Laurence Yep

Child of the Owl

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Child of the Owl Summary

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Child of the Owl is a children’s novel by Chinese American author Laurence Yep, first published in 1977 by HarperCollins. It is the seventh book in Yep’s Golden Mountain Chronicles, which chart the experiences of several generations in a Chinese American family, the Youngs, from 19th-century China to late-20th-century America. This installment takes place in 1960s San Francisco and centers on 12-year-old Casey as she goes to live in Chinatown with her traditional grandmother, Paw-Paw. Child of the Owl is appropriate for readers in grades six through eight.

The novel opens with Casey’s father, Barney, lying in a hospital bed, his body bruised and beaten, his arm and leg in a cast, and oxygen tubes coming out of his nose. Muggers attacked him outside of his bookie’s place after he won the jackpot on a horse. Though she hesitates at first, Casey eventually enters the hospital room and talks to her dad. He asks her if she’s mad at him for losing the money in the attack. She assures him she is only angry with the muggers.

This prompts Casey to reflect on her and her father’s money woes. Her mom, Jeannie, died when she was younger, and father and daughter have had to struggle to make ends meet ever since. They move around a lot, and Barney pawns their possessions—including his wedding ring—just so they can survive.

While he’s in the hospital, Casey goes to live with her rich Uncle Phil and his family. They live in the upscale part of town and lead very superficial lives, obsessed with money and material things and status. Their snobbery makes Casey feel inferior. But they also try to micromanage her life while she’s with them, often attempting to silence her outspokenness. Eventually, Uncle Phil cannot handle her, and he feels she is a bad influence on his own snooty daughters. So, he sends Casey to live with her grandmother in Chinatown.

Chinatown is an entirely new experience for Casey. As she and Uncle Phil drive to Paw-Paw’s apartment, the streets become increasingly populated with more and more Asian people—more than Casey’s seen in her whole life. While she knows this should make her feel comfortable, Casey actually feels disconnected, as if she should know more about her cultural heritage and her grandmother’s native language. Casey has always considered herself American, not necessarily Chinese American.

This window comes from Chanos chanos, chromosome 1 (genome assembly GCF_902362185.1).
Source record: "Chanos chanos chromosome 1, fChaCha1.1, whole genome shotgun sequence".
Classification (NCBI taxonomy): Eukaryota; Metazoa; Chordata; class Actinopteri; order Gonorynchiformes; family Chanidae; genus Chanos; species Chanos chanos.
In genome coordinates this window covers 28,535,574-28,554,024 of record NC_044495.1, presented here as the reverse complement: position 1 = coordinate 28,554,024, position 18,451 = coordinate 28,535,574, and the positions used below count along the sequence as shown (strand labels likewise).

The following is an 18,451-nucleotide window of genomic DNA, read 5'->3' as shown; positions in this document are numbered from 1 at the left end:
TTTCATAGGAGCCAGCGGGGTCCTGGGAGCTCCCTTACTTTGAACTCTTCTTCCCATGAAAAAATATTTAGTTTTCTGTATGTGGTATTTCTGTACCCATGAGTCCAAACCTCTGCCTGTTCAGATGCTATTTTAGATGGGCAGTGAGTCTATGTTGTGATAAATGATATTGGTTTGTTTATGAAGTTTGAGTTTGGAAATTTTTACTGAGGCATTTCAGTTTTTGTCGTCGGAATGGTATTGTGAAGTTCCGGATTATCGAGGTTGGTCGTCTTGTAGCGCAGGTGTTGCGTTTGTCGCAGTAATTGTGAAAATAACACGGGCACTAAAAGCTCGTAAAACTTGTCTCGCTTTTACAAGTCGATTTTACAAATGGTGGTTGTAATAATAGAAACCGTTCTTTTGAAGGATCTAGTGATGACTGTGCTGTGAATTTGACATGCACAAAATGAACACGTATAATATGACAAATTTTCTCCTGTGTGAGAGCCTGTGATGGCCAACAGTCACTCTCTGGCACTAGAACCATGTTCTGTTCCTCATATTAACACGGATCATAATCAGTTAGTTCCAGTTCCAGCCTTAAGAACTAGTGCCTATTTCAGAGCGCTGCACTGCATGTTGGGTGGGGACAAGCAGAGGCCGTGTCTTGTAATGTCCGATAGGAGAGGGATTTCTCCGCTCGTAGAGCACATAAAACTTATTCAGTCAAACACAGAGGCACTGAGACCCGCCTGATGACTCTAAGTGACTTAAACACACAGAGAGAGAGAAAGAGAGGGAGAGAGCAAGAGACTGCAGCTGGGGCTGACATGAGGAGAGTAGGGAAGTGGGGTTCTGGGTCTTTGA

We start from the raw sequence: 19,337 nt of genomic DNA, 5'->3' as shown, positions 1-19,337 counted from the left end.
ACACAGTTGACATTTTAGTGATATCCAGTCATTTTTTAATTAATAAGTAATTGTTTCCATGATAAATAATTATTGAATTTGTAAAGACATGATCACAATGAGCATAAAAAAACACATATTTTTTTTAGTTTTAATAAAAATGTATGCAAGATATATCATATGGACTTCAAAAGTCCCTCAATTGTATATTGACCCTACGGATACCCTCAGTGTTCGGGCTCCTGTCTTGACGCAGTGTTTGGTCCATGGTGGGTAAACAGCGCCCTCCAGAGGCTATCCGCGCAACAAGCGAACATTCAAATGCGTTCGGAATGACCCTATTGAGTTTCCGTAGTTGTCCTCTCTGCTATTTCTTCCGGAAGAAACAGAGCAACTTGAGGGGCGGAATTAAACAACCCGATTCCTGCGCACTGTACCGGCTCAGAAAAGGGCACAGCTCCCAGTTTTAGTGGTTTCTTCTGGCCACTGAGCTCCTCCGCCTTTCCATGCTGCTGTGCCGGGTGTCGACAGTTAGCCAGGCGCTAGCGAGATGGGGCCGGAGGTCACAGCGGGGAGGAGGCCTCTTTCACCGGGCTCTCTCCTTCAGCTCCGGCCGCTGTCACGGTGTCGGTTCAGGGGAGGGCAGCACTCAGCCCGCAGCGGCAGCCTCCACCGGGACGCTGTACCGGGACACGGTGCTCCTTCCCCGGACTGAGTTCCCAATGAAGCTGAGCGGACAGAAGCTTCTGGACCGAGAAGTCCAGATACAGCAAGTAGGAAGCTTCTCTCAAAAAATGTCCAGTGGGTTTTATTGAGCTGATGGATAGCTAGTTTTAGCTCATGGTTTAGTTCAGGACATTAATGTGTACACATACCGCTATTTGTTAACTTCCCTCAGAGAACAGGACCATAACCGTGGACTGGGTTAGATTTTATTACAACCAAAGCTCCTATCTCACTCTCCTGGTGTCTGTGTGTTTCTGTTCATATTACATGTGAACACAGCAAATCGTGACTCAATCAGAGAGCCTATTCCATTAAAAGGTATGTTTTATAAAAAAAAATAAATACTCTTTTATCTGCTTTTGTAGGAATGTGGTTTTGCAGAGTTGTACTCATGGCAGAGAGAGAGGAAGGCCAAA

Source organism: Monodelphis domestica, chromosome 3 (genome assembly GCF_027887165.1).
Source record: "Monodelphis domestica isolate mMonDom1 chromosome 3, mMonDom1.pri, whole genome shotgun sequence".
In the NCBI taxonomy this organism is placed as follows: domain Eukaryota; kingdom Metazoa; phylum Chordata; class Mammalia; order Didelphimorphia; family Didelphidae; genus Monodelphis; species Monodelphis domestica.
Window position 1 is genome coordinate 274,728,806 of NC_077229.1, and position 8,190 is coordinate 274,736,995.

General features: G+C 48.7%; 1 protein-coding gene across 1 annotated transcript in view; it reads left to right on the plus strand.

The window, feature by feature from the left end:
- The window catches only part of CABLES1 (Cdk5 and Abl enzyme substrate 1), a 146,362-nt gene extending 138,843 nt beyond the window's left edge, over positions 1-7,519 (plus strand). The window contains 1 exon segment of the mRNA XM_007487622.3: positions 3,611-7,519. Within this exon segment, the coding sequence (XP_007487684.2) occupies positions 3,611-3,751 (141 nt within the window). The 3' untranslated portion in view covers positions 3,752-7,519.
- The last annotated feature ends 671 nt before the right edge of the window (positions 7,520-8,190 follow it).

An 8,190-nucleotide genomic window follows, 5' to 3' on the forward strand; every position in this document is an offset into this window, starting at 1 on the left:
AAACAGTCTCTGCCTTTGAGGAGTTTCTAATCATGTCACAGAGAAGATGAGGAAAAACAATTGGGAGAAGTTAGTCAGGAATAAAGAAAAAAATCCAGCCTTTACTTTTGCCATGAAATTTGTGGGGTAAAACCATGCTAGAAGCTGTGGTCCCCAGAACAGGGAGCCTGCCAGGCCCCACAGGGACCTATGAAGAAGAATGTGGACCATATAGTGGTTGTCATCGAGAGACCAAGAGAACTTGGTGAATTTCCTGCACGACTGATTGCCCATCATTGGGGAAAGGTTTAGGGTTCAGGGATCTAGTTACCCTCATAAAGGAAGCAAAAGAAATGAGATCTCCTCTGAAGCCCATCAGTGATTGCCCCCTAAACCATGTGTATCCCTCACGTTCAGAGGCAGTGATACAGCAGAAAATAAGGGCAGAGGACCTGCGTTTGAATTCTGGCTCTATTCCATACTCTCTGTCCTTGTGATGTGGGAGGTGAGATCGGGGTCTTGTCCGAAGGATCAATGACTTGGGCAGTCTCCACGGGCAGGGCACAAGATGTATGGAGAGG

Paw-Paw holds deep ties to her homeland. She is particularly knowledgeable about Chinese mythology. Shortly after Casey’s arrival, Paw-Paw tells her that she, Casey, is a Child of the Owl. Paw-Paw pulls out an old, elaborate necklace comprised of various ornaments that symbolize her family’s history. That history originates with one lone owl, a bird whose own origin story has her sacrifice herself for the welfare of her family before coming to Earth and assuming the form of a human. As a result, all of the women in the family take on the owl’s lonely and solitary nature. At the same time, they also possess the owl’s capacity for intelligence and fortitude. And, some day, the women, like the owl, take flight and go back to their homes in the sky.

This is something to which Casey can relate. Her new school in Chinatown presents some extreme challenges. Because she cannot speak Chinese and has very little knowledge of China, outside of what she’s gleaned from Paw-Paw, the other kids ostracize and bully her. The owl’s loneliness and isolation suddenly make perfect sense to Casey.

Back at Paw-Paw’s apartment, Casey learns more about the history of her family. Much of it is enlightening and gives her a whole new appreciation for her relatives, her heritage, and the struggles her forebears faced. But she also discovers some startling information: her father, Barney, has a very serious gambling addiction. She knew that he gambled, and that their money problems were always directly linked to his habit, but she never knew until now just how dire the situation truly is.

Then, an intruder breaks into Paw-Paw’s apartment and steals her treasured necklace. Casey thinks the culprit is Gilbert, an unkempt teen in the neighborhood who always seems to have access to an inordinate amount of cash. Determined to get the necklace back, Casey switches her energies from learning about her family to retrieving the necklace. But her investigation leads her to another unexpected discovery: Gilbert did not steal the necklace. Barney did. He stole it so he could pawn it and gamble with it.

But Casey has a deeper, even more unsettling realization at the same time. Her home is not with Barney. Perhaps it never was. Her father has a sickness, one that has prevented her from having any sense of a stable or comfortable home life. Though she was living with her father all her life, she was still as lonely and isolated as the owl. Understanding now that she, like all the women in her family, is a Child of the Owl, Casey decides to stay in Chinatown and live with Paw-Paw.